New, Easier Prenatal Test for Down Syndrome
March 7, 2011
by Sasha Emmons
Good news for pregnant women over 35: scientists in Europe are reporting that they’ve found a simple blood test to diagnose Down Syndrome. The report in the journal Nature Medicine says scientists can spot the chromosomal disorder through fetal DNA found in the mother’s blood. Down syndrome affects about 1 in 800 babies born in the United States each year, according to the March of Dimes.
Plus: Prenatal Tests, Trimester by Trimester
Currently, most pregnant women get blood tests (a Nuchal Translucency Screening, triple screen, or quadruple screen) and ultrasounds as preliminary tests for Down Syndrome. If those results show an increased risk, amniocentesis, or the removal of a small amount of amniotic fluid through a needle inserted in the abdomen, or Chorionic Villus Sampling (CVS), the removal of a small bit of the placenta through the cervix or abdomen, is recommended. Amnio is also routinely performed on expecting moms over 35, and carries a small risk of miscarriage. The new test not only removes the comfort and safety issues at play with amnio, but the test can be done earlier in the pregnancy.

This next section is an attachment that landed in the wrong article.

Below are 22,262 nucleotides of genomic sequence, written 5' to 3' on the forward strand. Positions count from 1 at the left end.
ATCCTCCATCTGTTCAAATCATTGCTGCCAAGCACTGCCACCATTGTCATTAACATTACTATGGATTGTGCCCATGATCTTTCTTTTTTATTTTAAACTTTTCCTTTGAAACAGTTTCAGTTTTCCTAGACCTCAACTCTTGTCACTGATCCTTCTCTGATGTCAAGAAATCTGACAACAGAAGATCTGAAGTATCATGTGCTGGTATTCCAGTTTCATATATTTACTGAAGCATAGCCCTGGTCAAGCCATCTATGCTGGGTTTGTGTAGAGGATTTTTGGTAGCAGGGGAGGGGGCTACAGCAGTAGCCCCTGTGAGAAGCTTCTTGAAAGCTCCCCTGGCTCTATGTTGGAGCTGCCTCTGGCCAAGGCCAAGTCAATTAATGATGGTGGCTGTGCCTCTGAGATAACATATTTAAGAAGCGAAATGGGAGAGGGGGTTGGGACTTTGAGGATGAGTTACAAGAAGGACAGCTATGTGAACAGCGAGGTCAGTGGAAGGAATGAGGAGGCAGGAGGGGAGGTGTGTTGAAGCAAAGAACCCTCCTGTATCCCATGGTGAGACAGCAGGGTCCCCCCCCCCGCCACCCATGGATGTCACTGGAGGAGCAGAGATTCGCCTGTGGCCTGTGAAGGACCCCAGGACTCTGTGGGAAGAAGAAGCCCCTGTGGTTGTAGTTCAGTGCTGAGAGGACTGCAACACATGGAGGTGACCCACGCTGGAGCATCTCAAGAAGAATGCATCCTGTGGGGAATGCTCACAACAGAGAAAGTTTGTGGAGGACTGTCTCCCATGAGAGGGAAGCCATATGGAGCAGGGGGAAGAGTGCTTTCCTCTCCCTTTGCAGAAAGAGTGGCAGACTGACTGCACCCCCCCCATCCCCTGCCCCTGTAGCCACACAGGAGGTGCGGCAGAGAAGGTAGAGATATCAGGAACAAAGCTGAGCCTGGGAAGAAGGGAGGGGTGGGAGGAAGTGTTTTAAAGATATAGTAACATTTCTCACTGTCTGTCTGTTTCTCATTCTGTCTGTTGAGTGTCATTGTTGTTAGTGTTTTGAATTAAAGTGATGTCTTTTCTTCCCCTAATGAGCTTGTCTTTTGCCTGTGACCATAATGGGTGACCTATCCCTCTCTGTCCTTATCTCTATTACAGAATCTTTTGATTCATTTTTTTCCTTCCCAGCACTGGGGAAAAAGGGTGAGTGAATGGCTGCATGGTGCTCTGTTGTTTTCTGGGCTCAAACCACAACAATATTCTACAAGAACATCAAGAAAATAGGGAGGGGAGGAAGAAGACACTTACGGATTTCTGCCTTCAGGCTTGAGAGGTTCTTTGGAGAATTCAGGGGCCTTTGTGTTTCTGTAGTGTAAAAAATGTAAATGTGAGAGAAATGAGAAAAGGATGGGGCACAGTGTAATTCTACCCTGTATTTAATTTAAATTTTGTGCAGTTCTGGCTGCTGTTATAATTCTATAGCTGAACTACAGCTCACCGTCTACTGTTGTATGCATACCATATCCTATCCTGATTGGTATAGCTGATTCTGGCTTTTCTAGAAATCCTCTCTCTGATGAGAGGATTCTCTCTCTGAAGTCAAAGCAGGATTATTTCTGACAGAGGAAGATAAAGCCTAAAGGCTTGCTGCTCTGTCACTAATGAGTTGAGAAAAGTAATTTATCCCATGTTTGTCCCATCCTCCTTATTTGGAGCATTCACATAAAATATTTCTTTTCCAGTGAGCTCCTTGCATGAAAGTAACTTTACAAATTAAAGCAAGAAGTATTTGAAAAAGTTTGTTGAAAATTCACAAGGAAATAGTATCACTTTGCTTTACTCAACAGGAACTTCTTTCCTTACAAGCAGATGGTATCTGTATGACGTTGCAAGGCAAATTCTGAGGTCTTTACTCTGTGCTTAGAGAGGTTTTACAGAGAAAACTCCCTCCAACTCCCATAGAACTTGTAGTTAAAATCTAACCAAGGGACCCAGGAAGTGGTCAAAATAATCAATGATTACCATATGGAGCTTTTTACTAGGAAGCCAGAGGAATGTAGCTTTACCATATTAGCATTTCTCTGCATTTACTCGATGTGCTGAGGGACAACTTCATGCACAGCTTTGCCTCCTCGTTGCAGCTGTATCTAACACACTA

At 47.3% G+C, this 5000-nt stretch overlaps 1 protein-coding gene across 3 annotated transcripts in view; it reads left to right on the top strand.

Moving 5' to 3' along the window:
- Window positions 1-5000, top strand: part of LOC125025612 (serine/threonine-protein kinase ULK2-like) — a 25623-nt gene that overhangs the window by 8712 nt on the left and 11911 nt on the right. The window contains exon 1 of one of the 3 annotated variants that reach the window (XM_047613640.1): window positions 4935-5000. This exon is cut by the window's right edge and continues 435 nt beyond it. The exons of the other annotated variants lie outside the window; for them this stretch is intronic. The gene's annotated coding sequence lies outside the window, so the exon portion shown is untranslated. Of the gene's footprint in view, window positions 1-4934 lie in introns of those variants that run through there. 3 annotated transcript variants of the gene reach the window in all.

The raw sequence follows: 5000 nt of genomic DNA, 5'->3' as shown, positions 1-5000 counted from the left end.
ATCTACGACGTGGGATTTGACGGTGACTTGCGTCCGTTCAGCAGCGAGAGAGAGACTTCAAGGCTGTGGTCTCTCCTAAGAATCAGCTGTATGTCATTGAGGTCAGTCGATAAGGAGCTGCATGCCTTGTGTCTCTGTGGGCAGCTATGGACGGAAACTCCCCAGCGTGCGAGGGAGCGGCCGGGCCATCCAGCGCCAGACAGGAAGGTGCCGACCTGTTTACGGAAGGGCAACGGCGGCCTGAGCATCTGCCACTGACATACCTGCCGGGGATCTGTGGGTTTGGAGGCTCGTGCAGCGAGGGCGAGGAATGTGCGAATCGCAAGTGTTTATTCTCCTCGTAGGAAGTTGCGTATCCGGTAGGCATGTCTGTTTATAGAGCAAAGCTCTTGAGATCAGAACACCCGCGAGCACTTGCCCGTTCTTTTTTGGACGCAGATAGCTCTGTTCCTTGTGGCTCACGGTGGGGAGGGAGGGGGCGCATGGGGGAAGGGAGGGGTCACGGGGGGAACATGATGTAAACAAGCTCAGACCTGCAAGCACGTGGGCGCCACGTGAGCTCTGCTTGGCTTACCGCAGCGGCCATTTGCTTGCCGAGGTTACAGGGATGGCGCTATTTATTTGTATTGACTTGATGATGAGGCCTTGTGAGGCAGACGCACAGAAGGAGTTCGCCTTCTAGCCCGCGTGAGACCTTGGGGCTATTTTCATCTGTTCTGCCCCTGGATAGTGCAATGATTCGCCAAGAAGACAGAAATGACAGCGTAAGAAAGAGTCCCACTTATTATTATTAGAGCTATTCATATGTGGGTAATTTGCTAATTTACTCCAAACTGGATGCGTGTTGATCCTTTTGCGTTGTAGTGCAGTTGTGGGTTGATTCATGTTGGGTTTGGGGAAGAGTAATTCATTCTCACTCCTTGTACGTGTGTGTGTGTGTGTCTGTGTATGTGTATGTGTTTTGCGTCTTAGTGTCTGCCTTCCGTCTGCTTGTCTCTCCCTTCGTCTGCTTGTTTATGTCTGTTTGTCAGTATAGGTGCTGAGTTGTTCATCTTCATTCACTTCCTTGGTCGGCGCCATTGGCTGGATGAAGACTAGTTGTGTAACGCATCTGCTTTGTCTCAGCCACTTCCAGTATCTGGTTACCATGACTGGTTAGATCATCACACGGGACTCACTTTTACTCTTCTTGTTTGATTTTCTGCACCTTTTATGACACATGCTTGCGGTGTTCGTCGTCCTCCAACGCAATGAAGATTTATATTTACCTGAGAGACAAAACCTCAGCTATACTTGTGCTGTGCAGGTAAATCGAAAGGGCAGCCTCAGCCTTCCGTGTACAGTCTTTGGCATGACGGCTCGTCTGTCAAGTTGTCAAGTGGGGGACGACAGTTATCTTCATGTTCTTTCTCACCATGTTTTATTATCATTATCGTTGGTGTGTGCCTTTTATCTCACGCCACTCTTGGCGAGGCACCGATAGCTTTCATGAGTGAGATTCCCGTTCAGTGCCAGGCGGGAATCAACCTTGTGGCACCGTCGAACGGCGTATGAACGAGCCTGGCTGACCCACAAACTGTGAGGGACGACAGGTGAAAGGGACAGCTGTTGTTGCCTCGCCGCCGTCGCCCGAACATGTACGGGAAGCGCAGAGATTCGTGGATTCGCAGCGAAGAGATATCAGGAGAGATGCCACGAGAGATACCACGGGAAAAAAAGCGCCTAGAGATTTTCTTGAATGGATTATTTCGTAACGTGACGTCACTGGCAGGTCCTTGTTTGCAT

Plus: The Special Joy of Babies with Down Syndrome
One company hopes to have this test on the market within the year.